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Should you be more concerned about carbon monoxide in your house during the winter?

The answer is YES! Carbon monoxide is a colorless, odorless, and poisonous gas produced in your home as a result of incomplete burning of fuels such as natural gas, wood, oil, kerosene and propane gas. These are all prevalent in this region and can occur in fireplaces, gas stoves, and dryers as well as home heating systems.

During the winter season, heating systems are using more of these fuels while at the same time your house is less likely to be well-ventilated. These are prime conditions for carbon monoxide build-up and is another reason to have your heating system tuned up for efficiency and flues and chimneys checked for blockage or breaks.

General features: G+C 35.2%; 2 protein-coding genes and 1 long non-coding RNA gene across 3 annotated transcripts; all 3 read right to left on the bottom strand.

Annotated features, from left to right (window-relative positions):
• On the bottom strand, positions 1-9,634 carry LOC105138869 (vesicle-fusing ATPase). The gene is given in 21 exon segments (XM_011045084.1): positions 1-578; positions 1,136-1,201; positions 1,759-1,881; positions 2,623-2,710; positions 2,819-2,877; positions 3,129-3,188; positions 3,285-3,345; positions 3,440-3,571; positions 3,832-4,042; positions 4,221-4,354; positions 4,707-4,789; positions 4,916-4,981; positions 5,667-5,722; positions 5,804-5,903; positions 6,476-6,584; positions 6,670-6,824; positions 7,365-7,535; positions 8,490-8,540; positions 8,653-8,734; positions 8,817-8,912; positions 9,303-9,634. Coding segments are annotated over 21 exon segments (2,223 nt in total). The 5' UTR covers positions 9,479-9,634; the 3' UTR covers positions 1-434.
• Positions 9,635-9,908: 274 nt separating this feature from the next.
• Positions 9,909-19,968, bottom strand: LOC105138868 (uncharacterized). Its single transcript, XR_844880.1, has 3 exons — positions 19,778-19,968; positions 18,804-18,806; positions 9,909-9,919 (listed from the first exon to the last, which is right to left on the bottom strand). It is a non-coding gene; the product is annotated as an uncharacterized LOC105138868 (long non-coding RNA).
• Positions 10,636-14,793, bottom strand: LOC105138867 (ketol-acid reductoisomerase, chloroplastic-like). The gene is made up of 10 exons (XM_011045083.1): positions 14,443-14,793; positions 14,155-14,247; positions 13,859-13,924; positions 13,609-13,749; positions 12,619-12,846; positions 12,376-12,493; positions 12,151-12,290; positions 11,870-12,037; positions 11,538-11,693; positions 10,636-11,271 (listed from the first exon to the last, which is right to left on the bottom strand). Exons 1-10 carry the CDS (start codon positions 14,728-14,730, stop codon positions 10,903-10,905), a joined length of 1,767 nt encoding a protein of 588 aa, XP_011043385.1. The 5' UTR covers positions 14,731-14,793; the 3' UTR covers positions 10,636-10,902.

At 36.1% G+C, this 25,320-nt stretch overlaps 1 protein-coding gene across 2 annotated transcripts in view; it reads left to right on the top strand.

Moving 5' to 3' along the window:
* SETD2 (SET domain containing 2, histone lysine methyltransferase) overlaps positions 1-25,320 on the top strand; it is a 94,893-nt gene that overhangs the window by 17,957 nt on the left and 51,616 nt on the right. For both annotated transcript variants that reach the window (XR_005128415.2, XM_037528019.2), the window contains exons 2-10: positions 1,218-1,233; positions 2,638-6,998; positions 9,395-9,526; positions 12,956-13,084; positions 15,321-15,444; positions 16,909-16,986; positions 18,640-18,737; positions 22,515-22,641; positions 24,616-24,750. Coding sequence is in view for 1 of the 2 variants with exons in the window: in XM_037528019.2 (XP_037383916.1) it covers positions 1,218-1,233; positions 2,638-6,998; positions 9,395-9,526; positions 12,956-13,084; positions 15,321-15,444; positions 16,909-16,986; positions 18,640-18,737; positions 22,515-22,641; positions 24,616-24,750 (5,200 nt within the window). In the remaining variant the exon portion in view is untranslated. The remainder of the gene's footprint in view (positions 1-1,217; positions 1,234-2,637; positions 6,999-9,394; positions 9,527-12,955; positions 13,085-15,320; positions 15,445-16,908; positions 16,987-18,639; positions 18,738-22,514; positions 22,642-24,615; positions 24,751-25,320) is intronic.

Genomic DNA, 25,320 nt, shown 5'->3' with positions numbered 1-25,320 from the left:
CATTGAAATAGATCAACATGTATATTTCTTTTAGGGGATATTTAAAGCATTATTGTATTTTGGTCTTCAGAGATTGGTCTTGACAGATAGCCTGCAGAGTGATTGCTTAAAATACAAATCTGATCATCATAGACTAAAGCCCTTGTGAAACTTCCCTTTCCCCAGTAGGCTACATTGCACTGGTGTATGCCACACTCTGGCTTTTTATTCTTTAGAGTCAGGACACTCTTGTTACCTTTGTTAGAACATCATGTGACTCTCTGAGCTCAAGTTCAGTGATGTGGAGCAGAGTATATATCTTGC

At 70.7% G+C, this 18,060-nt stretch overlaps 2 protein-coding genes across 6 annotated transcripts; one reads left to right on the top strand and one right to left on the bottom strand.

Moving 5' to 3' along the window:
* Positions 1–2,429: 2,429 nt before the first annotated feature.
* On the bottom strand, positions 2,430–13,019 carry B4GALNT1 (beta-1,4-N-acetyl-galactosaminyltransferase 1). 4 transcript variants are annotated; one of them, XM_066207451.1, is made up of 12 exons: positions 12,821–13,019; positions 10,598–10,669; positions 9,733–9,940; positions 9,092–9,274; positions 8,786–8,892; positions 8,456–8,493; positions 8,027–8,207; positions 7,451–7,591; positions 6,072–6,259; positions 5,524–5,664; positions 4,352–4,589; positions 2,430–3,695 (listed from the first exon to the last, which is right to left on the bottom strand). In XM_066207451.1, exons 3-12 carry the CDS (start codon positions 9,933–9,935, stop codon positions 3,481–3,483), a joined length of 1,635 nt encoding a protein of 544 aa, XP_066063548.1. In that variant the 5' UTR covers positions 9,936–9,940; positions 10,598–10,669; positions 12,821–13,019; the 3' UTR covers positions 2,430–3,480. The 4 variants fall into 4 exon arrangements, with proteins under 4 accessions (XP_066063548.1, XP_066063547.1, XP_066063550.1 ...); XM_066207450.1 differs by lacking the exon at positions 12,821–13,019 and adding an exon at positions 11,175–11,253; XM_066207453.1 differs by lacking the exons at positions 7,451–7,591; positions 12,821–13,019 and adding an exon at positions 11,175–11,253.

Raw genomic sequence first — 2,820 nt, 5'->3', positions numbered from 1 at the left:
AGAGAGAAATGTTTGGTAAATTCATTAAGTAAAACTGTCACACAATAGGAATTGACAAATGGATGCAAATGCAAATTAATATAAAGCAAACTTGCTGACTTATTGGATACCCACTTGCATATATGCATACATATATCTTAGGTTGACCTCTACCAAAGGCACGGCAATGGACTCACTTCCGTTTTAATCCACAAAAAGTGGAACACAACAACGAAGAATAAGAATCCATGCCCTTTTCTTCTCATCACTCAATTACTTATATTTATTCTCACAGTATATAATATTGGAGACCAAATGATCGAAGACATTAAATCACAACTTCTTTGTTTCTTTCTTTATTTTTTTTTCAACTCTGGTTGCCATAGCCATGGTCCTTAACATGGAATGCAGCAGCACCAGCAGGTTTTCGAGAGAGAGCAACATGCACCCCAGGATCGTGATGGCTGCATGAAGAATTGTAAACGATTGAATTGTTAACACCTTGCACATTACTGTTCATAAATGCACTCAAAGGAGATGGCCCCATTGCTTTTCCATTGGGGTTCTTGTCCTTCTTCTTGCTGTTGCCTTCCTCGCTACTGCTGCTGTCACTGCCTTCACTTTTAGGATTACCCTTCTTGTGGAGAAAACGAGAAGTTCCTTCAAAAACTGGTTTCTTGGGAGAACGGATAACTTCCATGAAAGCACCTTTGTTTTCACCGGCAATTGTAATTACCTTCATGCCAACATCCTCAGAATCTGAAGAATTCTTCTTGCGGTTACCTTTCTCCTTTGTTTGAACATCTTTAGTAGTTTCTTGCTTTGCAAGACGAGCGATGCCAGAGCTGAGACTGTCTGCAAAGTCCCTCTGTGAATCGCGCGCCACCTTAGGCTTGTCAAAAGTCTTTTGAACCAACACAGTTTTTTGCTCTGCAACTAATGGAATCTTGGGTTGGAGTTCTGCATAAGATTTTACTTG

Symptoms of carbon monoxide poisoning include headaches, dizziness, and nausea which are more severe while in the house and diminish when out in fresh air.

Carbon monoxide detectors should be installed outside the bedroom areas and in every level of living space. Don’t install detectors near heating or cooking appliances or in humid areas like bathrooms. More sophisticated digital detectors continuously measure the level of carbon monoxide rather than simply sounding an alarm with increased levels. Plug-in or wired detectors should have battery back-up and all devices should be tested regularly (at least once a month during the heating season). If a detector alarm sounds, be sure to open windows to ventilate the house and get fresh air. Suspected sources of carbon monoxide should be immediately checked by a professional technician.